The question is whether there is indeed a (permanent) change in the causation assessment as regards wrongful administrative decisions. On the one hand, the Advocate General (A-G) referred to a (subtle) change in the causation assessment of the Administrative Jurisdiction Division and, inter alia, saw that as a reason to alter the causation criterion in this case. On the other hand, the A-G also pointed out the fact that the dismissal was an atypical decision as also being a reason for a different causation assessment. Firstly, as we have seen, no objection or appeal is possible (3.12). In addition, account also needs to be taken of the special position of the UWV, which acts more or less passively and bases its decision on what the parties assert (3.13). The A-G viewed this too as a reason to assume a different causation assessment, which may indicate that this change will not be implemented across the board.
However, we do believe that this can be seen as an alteration of the causation assessment as regards all wrongful decisions. We consider that the fact that the Supreme Court followed the conclusion of the A-G – in which the criticism is cited that can be found in the literature regarding the causation assessment (used until recently) of the Administrative Jurisdiction Division – indicates a structural change in the causation criterion. In addition, the Administrative Jurisdiction Division would appear to have definitively taken that turn, as is shown by its ruling of 28 December 2016 (ECLI:NL:RVS:2016:3462, Ground 8. 1). Timmermans agrees, as appears from the already published note on this ruling (JB 2017/17).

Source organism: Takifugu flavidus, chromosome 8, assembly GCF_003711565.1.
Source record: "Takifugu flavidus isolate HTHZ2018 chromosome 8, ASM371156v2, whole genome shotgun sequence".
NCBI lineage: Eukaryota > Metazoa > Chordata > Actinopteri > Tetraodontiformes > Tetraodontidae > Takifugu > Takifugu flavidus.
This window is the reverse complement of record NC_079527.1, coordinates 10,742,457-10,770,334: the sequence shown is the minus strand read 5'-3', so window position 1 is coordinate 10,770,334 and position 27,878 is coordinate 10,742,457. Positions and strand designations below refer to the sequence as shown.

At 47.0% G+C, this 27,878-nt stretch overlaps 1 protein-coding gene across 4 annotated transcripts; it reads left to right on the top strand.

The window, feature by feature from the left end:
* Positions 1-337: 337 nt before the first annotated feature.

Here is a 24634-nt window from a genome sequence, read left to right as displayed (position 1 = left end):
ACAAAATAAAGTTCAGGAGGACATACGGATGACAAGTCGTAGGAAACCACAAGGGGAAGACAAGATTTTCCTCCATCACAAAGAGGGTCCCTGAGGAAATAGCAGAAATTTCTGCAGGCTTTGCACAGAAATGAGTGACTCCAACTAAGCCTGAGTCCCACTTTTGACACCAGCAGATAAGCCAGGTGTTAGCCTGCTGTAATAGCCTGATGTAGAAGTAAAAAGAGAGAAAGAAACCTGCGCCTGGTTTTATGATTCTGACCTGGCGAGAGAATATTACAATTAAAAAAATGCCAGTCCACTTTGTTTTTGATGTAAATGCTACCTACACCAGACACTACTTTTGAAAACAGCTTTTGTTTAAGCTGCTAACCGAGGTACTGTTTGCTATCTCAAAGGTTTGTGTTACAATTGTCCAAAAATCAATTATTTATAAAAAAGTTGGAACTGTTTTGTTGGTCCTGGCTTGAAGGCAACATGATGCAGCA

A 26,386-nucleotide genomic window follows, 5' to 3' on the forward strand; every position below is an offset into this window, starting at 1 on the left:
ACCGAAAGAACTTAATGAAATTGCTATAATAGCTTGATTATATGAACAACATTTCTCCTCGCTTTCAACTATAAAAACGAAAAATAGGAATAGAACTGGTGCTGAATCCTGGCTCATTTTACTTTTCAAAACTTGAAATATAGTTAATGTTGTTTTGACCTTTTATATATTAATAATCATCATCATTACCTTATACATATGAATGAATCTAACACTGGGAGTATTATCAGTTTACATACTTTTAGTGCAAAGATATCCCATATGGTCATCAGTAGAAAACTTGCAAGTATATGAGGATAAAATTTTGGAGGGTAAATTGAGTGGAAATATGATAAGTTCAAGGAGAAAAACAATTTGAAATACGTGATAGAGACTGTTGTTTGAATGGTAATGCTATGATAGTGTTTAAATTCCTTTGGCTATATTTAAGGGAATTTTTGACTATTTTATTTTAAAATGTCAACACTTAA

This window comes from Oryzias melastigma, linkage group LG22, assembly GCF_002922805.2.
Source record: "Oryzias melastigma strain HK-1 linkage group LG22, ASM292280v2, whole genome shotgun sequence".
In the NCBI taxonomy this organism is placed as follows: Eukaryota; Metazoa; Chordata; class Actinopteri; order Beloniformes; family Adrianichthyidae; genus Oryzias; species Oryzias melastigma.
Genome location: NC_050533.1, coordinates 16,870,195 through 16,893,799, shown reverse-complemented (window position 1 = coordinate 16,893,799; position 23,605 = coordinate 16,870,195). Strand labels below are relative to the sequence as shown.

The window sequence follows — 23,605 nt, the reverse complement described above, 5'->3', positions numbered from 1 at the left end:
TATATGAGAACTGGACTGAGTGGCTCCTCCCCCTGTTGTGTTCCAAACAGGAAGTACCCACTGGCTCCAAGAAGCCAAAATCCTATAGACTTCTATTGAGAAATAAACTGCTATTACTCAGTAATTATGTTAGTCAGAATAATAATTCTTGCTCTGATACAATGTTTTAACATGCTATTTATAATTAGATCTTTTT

What does this mean in actual practice?
This means that in the case of wrongful decisions by public authorities, the burden of proof for administrative bodies is made heavier as regards demonstrating that there is no causal connection to the loss/harm. They must show that if at the time when they took the wrongful decision, they could indeed have taken a lawful decision, they had also in fact done so, and also that that decision would have led to the same loss/harm.
To be brief, this is an important development and one that you should keep track of.
You can read the Supreme Court’s decision of 6 January 2017 here.